Scores of scientists from around the world will be in Colorado Sept. 20 to Sept. 23 for a conference on the prehistoric environment of the Bering land bridge, believed to be the migration corridor for the earliest North Americans.
The conference was organized by the University of Colorado at Boulder and the University of Massachusetts with funding from the National Science Foundation. The three-day event will be held at The Nature Place Conference Center near Florissant, Colo.
More than 100 participants from the United States, Canada and Russia are expected to attend, said Scott Elias, a research associate at CU-Boulders Institute for Arctic and Alpine Research. Elias organized the conference with Professor Julie Brigham-Grette of the University of Massachusetts.
Participants will include geologists, paleontologists, archaeologists, paleo-oceanographers, climate modelers and biologists. The goals are to summarize the current state of knowledge concerning past environments of Beringia and to establish a scientific agenda for ongoing research. Beringia was the unglaciated region of Siberia, Alaska and the Yukon Territories joined by the Bering land bridge.
The meeting is not open to the public, but media are invited to attend.
The Bering land bridge surfaced during Earth's ice ages when sea level in the Bering Sea and Chukchi Sea dropped by 300 feet or more due to a buildup of glacial ice. During the most recent ice age that ended about 10,000 years ago, the land bridge covered 580,000 square miles -- an area roughly twice the size of Texas, Elias said.
Sessions will include discussions on the evolution and changes in plant and animal communities on Beringia over thousands of years. Researchers also will discuss interior and coastal routes that may have been used by the earliest humans migrating into the New World from Asia.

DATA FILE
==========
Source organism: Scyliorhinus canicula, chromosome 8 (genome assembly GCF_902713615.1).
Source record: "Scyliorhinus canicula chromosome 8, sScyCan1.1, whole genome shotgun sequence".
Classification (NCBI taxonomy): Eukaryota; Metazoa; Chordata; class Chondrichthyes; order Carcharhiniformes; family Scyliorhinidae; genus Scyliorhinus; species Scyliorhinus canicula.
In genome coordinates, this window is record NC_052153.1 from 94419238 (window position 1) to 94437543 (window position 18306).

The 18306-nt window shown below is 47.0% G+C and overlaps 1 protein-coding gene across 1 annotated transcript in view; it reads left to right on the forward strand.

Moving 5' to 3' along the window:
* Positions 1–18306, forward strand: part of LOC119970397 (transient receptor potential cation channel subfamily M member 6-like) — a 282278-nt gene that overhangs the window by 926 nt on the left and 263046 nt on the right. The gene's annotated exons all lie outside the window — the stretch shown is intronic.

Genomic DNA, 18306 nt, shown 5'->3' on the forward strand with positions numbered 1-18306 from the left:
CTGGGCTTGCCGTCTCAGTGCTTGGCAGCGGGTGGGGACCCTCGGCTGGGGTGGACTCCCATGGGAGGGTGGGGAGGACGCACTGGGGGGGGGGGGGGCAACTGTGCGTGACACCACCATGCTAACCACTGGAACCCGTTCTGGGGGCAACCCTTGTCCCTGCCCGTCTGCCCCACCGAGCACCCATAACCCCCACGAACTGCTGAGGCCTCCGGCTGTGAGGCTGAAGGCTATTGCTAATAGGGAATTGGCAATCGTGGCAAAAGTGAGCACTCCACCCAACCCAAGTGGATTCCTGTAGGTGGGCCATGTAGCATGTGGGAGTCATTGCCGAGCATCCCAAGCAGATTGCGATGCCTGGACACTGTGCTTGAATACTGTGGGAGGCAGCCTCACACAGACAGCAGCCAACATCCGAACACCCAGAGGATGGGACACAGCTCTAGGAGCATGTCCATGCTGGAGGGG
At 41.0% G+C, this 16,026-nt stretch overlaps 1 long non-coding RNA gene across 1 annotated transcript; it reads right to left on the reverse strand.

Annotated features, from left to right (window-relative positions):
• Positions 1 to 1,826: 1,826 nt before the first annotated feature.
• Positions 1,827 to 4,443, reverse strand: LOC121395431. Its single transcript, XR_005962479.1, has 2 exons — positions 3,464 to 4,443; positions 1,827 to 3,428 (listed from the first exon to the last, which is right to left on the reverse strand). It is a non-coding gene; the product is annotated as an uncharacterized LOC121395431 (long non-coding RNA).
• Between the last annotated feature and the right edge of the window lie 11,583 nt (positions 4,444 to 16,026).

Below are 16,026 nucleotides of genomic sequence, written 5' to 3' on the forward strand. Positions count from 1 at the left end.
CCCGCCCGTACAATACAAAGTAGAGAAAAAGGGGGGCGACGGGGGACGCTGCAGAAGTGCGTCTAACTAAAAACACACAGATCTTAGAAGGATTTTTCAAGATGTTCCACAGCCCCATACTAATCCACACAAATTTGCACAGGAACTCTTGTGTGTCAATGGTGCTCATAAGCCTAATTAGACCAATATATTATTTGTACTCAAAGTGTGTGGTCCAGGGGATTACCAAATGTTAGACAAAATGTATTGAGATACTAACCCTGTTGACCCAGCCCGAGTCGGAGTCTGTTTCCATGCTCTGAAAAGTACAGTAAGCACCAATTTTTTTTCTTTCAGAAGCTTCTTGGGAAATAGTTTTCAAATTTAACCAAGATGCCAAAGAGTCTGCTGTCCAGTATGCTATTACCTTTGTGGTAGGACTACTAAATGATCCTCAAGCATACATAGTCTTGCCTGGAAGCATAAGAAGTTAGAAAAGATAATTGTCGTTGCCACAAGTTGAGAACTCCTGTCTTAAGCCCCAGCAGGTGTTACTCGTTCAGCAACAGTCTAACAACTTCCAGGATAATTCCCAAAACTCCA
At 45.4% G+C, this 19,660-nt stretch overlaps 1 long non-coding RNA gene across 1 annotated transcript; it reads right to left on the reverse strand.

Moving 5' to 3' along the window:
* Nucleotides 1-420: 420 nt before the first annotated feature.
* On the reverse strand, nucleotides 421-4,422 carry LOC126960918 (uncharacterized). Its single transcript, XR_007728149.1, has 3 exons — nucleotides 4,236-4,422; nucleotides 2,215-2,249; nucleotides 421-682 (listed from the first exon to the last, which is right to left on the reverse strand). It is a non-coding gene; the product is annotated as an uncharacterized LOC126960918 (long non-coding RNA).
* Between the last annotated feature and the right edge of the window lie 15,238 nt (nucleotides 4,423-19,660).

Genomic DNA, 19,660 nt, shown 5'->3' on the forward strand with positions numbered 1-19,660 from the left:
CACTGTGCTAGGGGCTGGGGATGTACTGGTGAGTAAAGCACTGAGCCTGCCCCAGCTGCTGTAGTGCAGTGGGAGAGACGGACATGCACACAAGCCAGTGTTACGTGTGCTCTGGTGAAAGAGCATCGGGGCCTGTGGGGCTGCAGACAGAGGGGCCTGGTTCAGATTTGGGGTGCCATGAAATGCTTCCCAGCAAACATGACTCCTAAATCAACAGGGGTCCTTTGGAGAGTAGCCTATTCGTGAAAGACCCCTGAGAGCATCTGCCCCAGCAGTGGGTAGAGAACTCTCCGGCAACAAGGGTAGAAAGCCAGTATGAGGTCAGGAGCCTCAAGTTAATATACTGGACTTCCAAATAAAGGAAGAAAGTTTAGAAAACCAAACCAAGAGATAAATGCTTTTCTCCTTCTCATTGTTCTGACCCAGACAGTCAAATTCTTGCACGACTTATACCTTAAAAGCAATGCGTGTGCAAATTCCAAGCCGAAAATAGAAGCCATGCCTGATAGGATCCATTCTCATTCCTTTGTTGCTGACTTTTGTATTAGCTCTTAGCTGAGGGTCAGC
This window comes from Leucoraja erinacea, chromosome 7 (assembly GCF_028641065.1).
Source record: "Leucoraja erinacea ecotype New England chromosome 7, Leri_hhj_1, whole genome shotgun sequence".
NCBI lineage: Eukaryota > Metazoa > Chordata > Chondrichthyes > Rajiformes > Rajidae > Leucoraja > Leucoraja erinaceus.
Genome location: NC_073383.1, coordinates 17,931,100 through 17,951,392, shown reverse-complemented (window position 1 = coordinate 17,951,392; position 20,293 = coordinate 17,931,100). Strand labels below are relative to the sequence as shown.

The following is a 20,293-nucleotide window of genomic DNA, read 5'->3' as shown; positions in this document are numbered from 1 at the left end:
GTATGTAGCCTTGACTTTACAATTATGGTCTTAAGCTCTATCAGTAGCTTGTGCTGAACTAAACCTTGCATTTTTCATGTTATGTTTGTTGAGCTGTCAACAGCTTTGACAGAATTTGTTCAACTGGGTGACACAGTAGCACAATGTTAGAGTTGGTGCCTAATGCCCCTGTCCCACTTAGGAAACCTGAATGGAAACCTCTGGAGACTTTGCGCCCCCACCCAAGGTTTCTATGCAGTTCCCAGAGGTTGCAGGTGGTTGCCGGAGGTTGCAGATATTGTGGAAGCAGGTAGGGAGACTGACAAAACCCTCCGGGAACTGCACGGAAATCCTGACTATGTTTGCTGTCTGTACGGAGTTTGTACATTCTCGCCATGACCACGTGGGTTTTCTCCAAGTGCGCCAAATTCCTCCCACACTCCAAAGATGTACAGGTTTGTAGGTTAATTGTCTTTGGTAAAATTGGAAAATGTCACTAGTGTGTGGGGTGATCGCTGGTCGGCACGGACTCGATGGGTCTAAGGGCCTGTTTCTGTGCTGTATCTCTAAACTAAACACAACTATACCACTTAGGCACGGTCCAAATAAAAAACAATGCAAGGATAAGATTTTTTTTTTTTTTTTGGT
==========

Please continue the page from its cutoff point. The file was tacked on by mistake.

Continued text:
Other topics will include the geological origin of the land bridge, the environmental impacts of large temperature swings in the region during interglacial periods, and the role volcanism and glacial events may have played in Beringia eons ago.
A 1996 study by Elias and several colleagues showed the Bering land bridge vegetation during the last ice age some 12,000 years ago consisted primarily of tundra plants and shrubs and was unsuitable for long-term habitation by large grazing mammals.
Because of the abundance of mammoth and other large animal fossils in areas on either side of the land bridge, researchers had previously thought the environment of the land bridge was an arid grassland similar to the steppe region of northern Asia today that can support large populations of herbivores.
The conference researchers hope to develop a more accurate and detailed portrait of Beringia during the last several hundred thousand years.
For more information on the conference contact Elias at (303) 492-5158 or access the conference web site on the Internet at: culter.colorado.edu:1030/~saelias/Workshop/workshop.html.